Native Plants: Recommended Books & Websites

What are native plants? and Why do we care about planting more of them?

The Must Read Book: Do It!

  • Bringing Nature Home: How Native Plants Sustain Wildlife in Our Gardens
    Douglas W. Tallamy. Timber Press, 2007.
    This book is a must-read for anyone interested in gardening, the importance of biodiversity, or the future of life on this planet. It also includes detailed data about native plants that serve as hosts to many different species of butterflies and showy moths.

Great Reference Books

  • Native Plants of the Northeast: A Guide for Gardening & Conservation
    Donald J. Leopold. Timber Press, 2005.
    This focuses on native plants for the northeastern United States and covers the gamut— trees, shrubs, vines, wildflowers, grasses, and ferns— all in one volume. Leopold's introduction is eloquent as it puts native plant gardening in context. If you can only afford only one book on natives as a reference, this is a great choice.
  • The groundbreaking trio of books from Bill Cullina on the native plants of North America:
    These books are detailed and beautiful, with good color photographs to help familiarize us with each genus. Bill Cullina is a true authority on native plants, and he writes with clarity and character. Now out of print, they can still be purchased at a price... or hopefully found at your local library.
    • Native Ferns, Moss & Grasses
      William Cullina. Houghton Mifflin Company, 2008.
    • Native Trees, Shrubs & Vines: A Guide to Using, Growing, and Propagating North American Woody Plants
      William Cullina. Houghton Mifflin Company, 2002.
    • New England Wildflower Society Guide: Growing & Propagating Wildflowers of the United States and Canada William Cullina. Houghton Mifflin Company, 2000.
  • Native Trees for North American Landscapes
    Guy Sternberg with Jim Wilson. Timber Press, 2004.
    This wonderful book takes a very detailed look at more than 100 tree species native to the United States east of the Continental Divide. With a short chapter on each species and its closest relatives, it is especially helpful in gaining a detailed understanding of each species' characteristics and ecological niche.
  • Spring Wildflowers of the Northeast: A Natural History
    Carol Gracie. Princeton University Press, 2012.
    Ms. Gracie is a photographer, botanist, and she knows the life history of plants. This detailed book covers thirty much-loved northeastern wildflower species, with a chapter and extensive photos dedicated to each. For understanding these species from their roots up— along with their pollinators, reproductive habits, and ecosystem relationships— this is a special resource.

More Valuable Books Worthy of Attention

  • American Plants for American Gardens
    Edith A. Roberts and Elsa Rehmann. Foreard by Darrel Morrison. University of Georgia Press, 1996.
    This wonderful book discusses plant communities, such as "The Juniper Hillside," "The Oak Woods," "The Stream-side" and many more. First published serially in 1929 in "House Beautiful" magazine,this historical treasure reminds us that native plants were once mainstream in American life. Morrison's introduction paints a rich and valuable context.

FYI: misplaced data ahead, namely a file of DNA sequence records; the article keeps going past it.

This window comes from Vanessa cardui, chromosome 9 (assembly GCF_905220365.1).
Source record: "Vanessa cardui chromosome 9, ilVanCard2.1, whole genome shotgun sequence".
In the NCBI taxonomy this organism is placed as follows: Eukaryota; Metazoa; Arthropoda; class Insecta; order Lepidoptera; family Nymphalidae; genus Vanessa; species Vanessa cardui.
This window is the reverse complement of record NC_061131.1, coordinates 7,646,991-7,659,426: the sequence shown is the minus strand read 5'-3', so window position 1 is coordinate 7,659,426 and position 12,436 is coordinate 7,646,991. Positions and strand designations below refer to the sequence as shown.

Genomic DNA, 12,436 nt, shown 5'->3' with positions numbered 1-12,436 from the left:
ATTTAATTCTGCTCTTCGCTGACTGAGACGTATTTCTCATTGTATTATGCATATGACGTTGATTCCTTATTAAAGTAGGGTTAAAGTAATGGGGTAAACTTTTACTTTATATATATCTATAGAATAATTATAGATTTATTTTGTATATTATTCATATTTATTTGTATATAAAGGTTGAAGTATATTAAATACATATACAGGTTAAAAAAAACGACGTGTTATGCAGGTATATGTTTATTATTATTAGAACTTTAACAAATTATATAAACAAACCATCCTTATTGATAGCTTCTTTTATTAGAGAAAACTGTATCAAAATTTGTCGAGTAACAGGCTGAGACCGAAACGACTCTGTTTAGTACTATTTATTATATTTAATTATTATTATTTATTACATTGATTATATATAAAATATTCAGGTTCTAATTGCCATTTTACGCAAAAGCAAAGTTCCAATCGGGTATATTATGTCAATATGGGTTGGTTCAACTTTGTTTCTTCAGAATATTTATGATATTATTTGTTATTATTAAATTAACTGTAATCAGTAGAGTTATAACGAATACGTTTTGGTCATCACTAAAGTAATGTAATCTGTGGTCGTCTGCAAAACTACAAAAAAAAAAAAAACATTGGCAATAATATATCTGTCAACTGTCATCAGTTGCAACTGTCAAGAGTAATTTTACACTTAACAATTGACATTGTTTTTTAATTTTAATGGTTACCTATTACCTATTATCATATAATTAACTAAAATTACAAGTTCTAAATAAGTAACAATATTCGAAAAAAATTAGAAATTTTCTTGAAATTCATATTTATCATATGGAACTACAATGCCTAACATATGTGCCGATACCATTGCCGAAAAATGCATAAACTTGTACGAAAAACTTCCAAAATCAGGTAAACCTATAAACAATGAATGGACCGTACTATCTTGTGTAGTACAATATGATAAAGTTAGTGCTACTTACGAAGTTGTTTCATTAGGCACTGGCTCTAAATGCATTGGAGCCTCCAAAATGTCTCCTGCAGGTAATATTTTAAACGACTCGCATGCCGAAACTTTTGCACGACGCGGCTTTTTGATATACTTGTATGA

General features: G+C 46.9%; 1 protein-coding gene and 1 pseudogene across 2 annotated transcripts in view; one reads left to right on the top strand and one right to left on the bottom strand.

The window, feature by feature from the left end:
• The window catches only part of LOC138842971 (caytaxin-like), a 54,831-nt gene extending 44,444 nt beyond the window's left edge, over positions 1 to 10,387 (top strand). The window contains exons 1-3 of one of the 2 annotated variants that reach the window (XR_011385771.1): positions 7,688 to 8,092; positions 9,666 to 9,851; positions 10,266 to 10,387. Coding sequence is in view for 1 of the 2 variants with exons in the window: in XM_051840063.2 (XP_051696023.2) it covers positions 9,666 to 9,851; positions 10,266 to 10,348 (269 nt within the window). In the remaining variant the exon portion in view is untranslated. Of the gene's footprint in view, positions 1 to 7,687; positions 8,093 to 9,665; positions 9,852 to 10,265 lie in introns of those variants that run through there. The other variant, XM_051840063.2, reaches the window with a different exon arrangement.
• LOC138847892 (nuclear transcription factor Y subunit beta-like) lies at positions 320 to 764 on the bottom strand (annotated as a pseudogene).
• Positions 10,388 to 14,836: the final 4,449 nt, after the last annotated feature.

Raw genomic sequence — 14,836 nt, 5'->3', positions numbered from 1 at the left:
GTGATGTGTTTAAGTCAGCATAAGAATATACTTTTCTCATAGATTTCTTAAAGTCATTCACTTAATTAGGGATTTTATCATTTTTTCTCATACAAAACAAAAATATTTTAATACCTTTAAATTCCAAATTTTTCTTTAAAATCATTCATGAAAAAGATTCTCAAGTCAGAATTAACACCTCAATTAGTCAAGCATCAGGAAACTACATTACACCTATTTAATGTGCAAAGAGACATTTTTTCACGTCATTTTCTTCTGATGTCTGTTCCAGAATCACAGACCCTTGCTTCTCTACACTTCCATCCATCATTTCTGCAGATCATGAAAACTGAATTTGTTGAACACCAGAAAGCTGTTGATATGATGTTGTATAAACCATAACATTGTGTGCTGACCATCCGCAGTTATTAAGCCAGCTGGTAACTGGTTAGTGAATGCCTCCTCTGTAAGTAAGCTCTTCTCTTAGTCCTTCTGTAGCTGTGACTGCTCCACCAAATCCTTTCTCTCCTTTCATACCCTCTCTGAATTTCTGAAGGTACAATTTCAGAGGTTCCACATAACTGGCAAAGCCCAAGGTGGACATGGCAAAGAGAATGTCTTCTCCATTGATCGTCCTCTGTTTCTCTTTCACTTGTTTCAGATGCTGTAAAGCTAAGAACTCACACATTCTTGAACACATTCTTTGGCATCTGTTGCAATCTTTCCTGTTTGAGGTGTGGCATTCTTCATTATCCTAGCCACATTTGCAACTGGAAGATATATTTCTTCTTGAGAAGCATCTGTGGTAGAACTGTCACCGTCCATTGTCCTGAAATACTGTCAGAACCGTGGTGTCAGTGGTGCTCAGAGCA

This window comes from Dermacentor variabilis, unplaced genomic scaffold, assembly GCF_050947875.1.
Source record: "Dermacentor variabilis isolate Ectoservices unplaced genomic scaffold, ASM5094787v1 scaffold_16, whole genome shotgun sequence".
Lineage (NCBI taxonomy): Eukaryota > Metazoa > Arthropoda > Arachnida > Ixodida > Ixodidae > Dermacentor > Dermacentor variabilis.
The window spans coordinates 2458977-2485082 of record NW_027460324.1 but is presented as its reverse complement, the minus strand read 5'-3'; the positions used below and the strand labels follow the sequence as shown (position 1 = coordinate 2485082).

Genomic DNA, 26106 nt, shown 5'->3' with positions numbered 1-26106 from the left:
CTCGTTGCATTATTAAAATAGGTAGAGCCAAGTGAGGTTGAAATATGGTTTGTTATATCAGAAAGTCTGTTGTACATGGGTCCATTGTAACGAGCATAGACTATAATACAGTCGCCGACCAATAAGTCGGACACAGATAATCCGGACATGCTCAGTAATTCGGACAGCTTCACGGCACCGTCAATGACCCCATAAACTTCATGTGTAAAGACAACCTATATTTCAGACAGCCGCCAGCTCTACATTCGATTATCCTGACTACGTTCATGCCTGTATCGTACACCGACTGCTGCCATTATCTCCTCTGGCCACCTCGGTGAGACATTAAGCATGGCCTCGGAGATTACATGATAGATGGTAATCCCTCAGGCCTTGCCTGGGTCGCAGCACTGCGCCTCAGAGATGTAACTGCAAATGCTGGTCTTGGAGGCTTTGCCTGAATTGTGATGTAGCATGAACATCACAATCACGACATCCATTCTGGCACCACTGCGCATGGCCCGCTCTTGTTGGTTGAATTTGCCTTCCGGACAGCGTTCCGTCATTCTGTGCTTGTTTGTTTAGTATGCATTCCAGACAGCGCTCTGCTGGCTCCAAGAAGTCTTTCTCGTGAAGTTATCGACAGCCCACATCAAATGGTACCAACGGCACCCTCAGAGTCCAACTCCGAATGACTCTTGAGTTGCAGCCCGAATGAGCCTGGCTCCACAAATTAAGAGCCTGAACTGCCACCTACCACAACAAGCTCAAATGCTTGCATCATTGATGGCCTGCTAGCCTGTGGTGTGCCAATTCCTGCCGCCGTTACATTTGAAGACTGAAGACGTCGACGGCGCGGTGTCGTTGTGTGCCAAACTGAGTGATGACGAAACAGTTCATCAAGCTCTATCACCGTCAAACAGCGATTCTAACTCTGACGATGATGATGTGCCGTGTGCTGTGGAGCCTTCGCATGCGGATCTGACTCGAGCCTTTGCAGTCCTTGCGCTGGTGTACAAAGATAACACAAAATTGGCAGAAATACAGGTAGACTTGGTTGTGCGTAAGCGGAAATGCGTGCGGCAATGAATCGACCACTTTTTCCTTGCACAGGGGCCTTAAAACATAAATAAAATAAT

• The Ecology of Common Woody Plants of Cape Cod
    Gary R. Sanford. Self-published, 2013.
    A useful reference on fifty of the most common native trees, shrubs, and vines of Cape Cod— with good information on each species' habitat, reproductive startegies, and adaptations.
  • Native Alternatives to Invasive Plants
    C. Collston Burrell. Brooklyn Botanic Garden, 2011.
    Although the native alternatives listed are national in scope, many of them are eastern U.S. species— making this book a great reference for thinking about natives to replace some invasive species still available in the horticultural trade. Out of print but can be had for a price.
  • Wild Orchids Across North America: A Boatnical Tavelogue
    Philip E. Keenan. Timber Press, 1998; Paperback issued 2005 .
    A great book for learning about the approximately 145 species of North Amercian orchids that inhabit temperate zones. Many of these are indigienous to New England and the eastern United States, making this a relevant resource for us.

Botanical Detail: For the Fully Committed

  • The Vascular Plants of Massachusetts: A County Checklist (First Revision)
    Melissa Dow Cullina, Bryan Connolly, Bruce Sorrie and Paul Somers. Massachusetts Natural Heritage & Endangered Species Program, 2011.
    This is just what the title says— a listing of all the native and naturalized plants growing in Massachusetts, with a county by county check list showing where they are found and whether they are native or introduced. If you want to choose plants native to your exact location or are doing ecological restoration, this is an essential resource.

Native Plant Databases

  • Go Botany: New England Wild Flower Society Database
    Includes more than 3,000 native and naturalized plants of New England, so this site helpful for identifying most of the species you might encounter in Massachusetts, whether native or not. The Simple Key helps non-botanists ID about 1,200 of the species in a very accessible way. The Full Key includes all species in the database and uses a traditional botanical dichotamous key and detailed botanical references.
  • Lady Bird Johnson Wildflower Center: Native Plants Database
    Explore the wealth of more than 8.000 native plant species found across North America. Search by scientific or common name or choose a family of plants to explore. The combination search allows you to put in a variety of plant characteristics to help ID any particular species. Good database for getting lots of information on plants native to the United States.